Article thumbnail

The Endoplasmic Reticulum Chaperone Protein GRP94 Is Required for Maintaining Hematopoietic Stem Cell Interactions with the Adult Bone Marrow Niche

By Biquan Luo, Ben S. Lam, Sung Hyung Lee, Shiuan Wey, Hui Zhou, Miao Wang, Si-Yi Chen, Gregor B. Adams and Amy S. Lee


Hematopoietic stem cell (HSC) homeostasis in the adult bone marrow (BM) is regulated by both intrinsic gene expression products and interactions with extrinsic factors in the HSC niche. GRP94, an endoplasmic reticulum chaperone, has been reported to be essential for the expression of specific integrins and to selectively regulate early T and B lymphopoiesis. In GRP94 deficient BM chimeras, multipotent hematopoietic progenitors persisted and even increased, however, the mechanism is not well understood. Here we employed a conditional knockout (KO) strategy to acutely eliminate GRP94 in the hematopoietic system. We observed an increase in HSCs and granulocyte-monocyte progenitors in the Grp94 KO BM, correlating with an increased number of colony forming units. Cell cycle analysis revealed that a loss of quiescence and an increase in proliferation led to an increase in Grp94 KO HSCs. This expansion of the HSC pool can be attributed to the impaired interaction of HSCs with the niche, evidenced by enhanced HSC mobilization and severely compromised homing and lodging ability of primitive hematopoietic cells. Transplanting wild-type (WT) hematopoietic cells into a GRP94 null microenvironment yielded a normal hematology profile and comparable numbers of HSCs as compared to WT control, suggesting that GRP94 in HSCs, but not niche cells, is required for maintaining HSC homeostasis. Investigating this, we further determined that there was a near complete loss of integrin α4 expression on the cell surface of Grp94 KO HSCs, which showed impaired binding with fibronectin, an extracellular matrix molecule known to play a role in mediating HSC-niche interactions. Furthermore, the Grp94 KO mice displayed altered myeloid and lymphoid differentiation. Collectively, our studies establish GRP94 as a novel cell intrinsic factor required to maintain the interaction of HSCs with their niche, and thus regulate their physiology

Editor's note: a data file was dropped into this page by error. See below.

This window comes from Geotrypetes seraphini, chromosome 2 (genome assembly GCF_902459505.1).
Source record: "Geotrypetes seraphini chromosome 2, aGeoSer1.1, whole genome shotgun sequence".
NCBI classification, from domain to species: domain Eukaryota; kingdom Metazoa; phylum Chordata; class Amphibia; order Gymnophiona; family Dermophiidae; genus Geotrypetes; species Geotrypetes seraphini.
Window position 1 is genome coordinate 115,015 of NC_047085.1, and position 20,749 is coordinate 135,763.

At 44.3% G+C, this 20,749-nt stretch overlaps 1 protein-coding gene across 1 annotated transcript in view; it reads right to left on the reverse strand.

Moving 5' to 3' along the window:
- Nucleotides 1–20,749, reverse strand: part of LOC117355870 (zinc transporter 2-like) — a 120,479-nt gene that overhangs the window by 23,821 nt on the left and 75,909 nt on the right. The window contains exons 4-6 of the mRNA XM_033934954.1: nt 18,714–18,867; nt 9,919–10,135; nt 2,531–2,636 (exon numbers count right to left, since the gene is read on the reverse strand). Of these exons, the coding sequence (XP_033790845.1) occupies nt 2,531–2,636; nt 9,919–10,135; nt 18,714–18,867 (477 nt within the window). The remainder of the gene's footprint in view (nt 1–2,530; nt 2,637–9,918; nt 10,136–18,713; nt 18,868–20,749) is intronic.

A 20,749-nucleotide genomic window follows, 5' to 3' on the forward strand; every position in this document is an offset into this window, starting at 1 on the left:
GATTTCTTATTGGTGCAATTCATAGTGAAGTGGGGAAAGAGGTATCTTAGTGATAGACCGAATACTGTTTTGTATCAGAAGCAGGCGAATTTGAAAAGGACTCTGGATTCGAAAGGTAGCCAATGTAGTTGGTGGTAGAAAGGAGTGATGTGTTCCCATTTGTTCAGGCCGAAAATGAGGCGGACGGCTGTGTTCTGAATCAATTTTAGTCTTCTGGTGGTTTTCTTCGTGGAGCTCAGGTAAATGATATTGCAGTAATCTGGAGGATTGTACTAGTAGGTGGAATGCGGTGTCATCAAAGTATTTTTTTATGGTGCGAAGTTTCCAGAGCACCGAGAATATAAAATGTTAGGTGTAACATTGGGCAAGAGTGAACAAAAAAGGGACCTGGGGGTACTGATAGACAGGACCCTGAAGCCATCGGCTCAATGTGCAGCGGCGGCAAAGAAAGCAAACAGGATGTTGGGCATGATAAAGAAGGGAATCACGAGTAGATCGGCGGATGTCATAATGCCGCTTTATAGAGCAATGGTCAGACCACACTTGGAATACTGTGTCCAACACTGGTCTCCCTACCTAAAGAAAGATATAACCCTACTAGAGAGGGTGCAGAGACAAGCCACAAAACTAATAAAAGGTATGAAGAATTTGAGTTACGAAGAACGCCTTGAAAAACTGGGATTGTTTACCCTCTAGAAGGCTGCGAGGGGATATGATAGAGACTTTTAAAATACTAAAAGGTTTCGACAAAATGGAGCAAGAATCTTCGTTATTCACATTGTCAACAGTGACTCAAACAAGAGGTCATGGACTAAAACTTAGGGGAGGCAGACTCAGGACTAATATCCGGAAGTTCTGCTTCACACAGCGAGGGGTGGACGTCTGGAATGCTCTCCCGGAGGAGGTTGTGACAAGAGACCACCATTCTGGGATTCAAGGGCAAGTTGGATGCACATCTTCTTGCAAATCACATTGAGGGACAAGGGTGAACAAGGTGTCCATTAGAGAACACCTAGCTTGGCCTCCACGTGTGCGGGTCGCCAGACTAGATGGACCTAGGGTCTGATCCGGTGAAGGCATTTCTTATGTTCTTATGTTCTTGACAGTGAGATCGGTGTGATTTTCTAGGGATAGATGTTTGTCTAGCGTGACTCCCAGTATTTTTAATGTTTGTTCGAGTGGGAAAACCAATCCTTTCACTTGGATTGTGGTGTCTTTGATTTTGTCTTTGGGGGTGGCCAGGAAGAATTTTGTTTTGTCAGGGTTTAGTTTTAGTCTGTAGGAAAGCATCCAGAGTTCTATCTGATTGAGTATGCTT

Topics: Research Article
Publisher: Public Library of Science
OAI identifier:
Provided by: PubMed Central

To submit an update or takedown request for this paper, please submit an Update/Correction/Removal Request.

Suggested articles


  1. (2008). B- and Tcell development both involve activity of the unfolded protein response pathway.
  2. (2005). Blood and bone: two tissues whose fates are intertwined to create the hematopoietic stem-cell niche.
  3. (2003). Bmi-1 is required for maintenance of adult self-renewing haematopoietic stem cells.
  4. (2009). Bone and blood vessels: the hard and the soft of hematopoietic stem cell niches.